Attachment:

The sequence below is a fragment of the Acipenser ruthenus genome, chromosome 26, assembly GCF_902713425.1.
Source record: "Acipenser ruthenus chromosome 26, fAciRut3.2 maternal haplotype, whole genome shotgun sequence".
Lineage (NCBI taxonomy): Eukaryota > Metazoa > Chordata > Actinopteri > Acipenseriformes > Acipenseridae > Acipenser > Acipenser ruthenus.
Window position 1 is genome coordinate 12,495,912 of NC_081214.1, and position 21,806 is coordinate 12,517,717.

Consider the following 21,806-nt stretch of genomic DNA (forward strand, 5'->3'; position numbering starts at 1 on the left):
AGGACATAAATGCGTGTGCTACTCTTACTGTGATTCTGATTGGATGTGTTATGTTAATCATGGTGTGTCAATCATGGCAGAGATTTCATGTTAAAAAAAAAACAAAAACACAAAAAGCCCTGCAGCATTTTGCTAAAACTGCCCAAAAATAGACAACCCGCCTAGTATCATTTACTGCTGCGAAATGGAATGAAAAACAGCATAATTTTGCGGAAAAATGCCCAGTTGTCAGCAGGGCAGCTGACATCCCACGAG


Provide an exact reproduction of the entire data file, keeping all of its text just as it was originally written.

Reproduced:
The sequence below is a fragment of the Acipenser ruthenus genome, chromosome 26, assembly GCF_902713425.1.
Source record: "Acipenser ruthenus chromosome 26, fAciRut3.2 maternal haplotype, whole genome shotgun sequence".
Lineage (NCBI taxonomy): Eukaryota > Metazoa > Chordata > Actinopteri > Acipenseriformes > Acipenseridae > Acipenser > Acipenser ruthenus.
Window position 1 is genome coordinate 12,495,912 of NC_081214.1, and position 21,806 is coordinate 12,517,717.

Consider the following 21,806-nt stretch of genomic DNA (forward strand, 5'->3'; position numbering starts at 1 on the left):
AGGACATAAATGCGTGTGCTACTCTTACTGTGATTCTGATTGGATGTGTTATGTTAATCATGGTGTGTCAATCATGGCAGAGATTTCATGTTAAAAAAAAAACAAAAACACAAAAAGCCCTGCAGCATTTTGCTAAAACTGCCCAAAAATAGACAACCCGCCTAGTATCATTTACTGCTGCGAAATGGAATGAAAAACAGCATAATTTTGCGGAAAAATGCCCAGTTGTCAGCAGGGCAGCTGACATCCCACGAG